The Scientific Advisory Group for Emergencies says that, on balance, the science points towards a targeted approach, but acknowledges that this is a “finely balanced” decision. Expert advice points to the fact that, as this is a new virus, its behaviour cannot be predicted with certainty. Swine flu is different from seasonal flu in that most serious illnesses have been in younger age groups, as happened in all three 20th-century influenza pandemics. A doctor faced with a symptomatic patient cannot yet predict with certainty the course of their illness and whether or not they will be in the small proportion who may become more seriously ill.

Given this, we have decided to take a step-by-step approach. This means that, as in the outbreak management phase, we will continue to offer antivirals to all those who have contracted the illness. However, it remains a matter of clinical discretion to decide whether antivirals should be prescribed in individual cases, particularly in circumstances where doctors are likely to be contacted by patients with coughs, colds and the worried well, in addition to those with swine flu. Expert advice emphasises the high importance of treatment with antivirals of those in the higher risk groups, so we will issue clear guidance to doctors to ensure that those at higher risk get priority access to antivirals within 48 hours of the onset of symptoms.

I acknowledge that this is a cautious approach. Many people will be able to recover from swine flu without the need for antivirals, and may therefore choose not to seek treatment. However, we are much closer to the time when we will receive the first doses of pandemic flu vaccine. This will potentially offer high protection. In the mean time, it is prudent to use our only current measure against the virus—antivirals—to the maximum effect. The science indicates that as we discover more about the virus and develop a more precise categorisation of risk groups, we are likely to reassess our approach and move to a more targeted use of antivirals. We will keep this matter under review, with advice from SAGE, and will update the House as and when this is necessary.

Today we will set out these new arrangements through a short guide that will be e-mailed to NHS staff, and will be available online to the public. I know that local GP surgeries and hospitals, particularly in hotspot areas, are coming under increased pressure. So it is important that we do everything we can to reduce the strain on local health services and begin to establish and use alternative routes for people to receive treatment. Initially, this will be via www.nhs.uk or the swine flu information line; subsequently, it will be via the National Pandemic Flu Service.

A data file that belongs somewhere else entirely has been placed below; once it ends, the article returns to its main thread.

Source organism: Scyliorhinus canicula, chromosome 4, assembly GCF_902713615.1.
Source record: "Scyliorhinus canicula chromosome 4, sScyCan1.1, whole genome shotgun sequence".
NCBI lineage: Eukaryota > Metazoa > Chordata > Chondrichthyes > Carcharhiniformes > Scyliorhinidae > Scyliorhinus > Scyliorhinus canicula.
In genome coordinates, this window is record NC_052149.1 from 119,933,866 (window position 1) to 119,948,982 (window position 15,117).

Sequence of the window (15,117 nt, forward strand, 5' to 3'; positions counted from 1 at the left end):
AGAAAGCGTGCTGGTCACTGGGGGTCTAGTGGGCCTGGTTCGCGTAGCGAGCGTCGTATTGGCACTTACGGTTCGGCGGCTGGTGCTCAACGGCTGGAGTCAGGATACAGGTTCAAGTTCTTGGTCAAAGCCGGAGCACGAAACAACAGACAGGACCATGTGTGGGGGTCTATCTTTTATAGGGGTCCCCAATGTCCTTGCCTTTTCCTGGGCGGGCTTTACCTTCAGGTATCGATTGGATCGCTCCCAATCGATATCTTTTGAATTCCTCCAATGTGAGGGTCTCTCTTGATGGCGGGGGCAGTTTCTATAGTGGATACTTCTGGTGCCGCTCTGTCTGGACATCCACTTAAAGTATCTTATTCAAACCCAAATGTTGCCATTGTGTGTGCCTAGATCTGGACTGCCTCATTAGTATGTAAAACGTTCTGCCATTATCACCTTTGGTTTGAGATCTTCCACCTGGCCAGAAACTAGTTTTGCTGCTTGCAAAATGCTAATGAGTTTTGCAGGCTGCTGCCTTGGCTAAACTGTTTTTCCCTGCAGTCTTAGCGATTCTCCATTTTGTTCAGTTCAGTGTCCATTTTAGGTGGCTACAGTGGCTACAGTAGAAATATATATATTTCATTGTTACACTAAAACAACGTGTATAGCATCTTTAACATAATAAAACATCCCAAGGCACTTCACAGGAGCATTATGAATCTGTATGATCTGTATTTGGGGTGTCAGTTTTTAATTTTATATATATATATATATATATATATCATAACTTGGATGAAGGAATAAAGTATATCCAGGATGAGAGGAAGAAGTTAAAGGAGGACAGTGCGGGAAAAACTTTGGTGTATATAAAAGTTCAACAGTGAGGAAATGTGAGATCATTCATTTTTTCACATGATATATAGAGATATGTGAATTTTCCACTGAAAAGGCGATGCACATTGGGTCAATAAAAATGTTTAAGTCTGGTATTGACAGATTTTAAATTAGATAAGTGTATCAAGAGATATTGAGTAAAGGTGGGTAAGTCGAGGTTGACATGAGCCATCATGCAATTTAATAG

So, if people think they have swine flu, they should first go online and check their symptoms on www.nhs.uk or call the swine flu information line on 0800 1 513 513. If they are still concerned, they should then call their GP, who can provide a diagnosis over the phone. If swine flu is confirmed, this will give them an authorisation voucher, which a flu friend can take to an antiviral collection point to pick up their antivirals. This may be a pharmacy or a community centre.

As cases rise further, we will move to a system whereby cases are diagnosed and dealt with by the National Pandemic Flu Service. This will take pressure off GPs by allowing people to be diagnosed and given their antiviral vouchers either online or via a central call centre.

Today, I can tell the House that preparations are now at an advanced stage, and that we expect the service to be ready when it is needed. At that point, if people have swine flu symptoms, they should go onto the National Pandemic Flu Service website, or ring the dedicated call centre. However, people in the higher-risk groups should still contact their GP.

Finally, I would like to update the House on vaccines. We have now signed contracts to secure enough vaccine for the whole population. We expect the first batches of vaccines to arrive in August, and around 60 million doses will be available by the end of the year—enough for 30 million people—with more following after that. Administering vaccines will need to be prioritised. We will make a decision on this when we know more about the risk profile.

Most cases of swine flu have been mild and we are in a strong position to deal with this pandemic. But we must not become complacent and, while doubt remains about the way the virus attacks different groups, today’s decision on the move to the treatment phase reflects our caution.

I commend this Statement to the House”.

My Lords, that concludes the Statement.

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My Lords, from these Benches, I should like to thank the Minister for repeating the Statement, which makes it very clear that we have moved into a new phase of the epidemic involving a much greater number of current cases than we were looking at a month or so ago, and the probability of an even higher number, by several orders of magnitude, during the coming weeks. The national and local response to this situation is quite rightly under continual review, and I accept that it is now appropriate to modify our approach to the way that we tackle the disease. Our emphasis now, as the Minister said, has to be on mitigating its impact on those who have contracted it, taking into account the severity of the virus. That must mean that we make sure that those who are most at risk of severe morbidity or complications as a result of the virus are treated rapidly.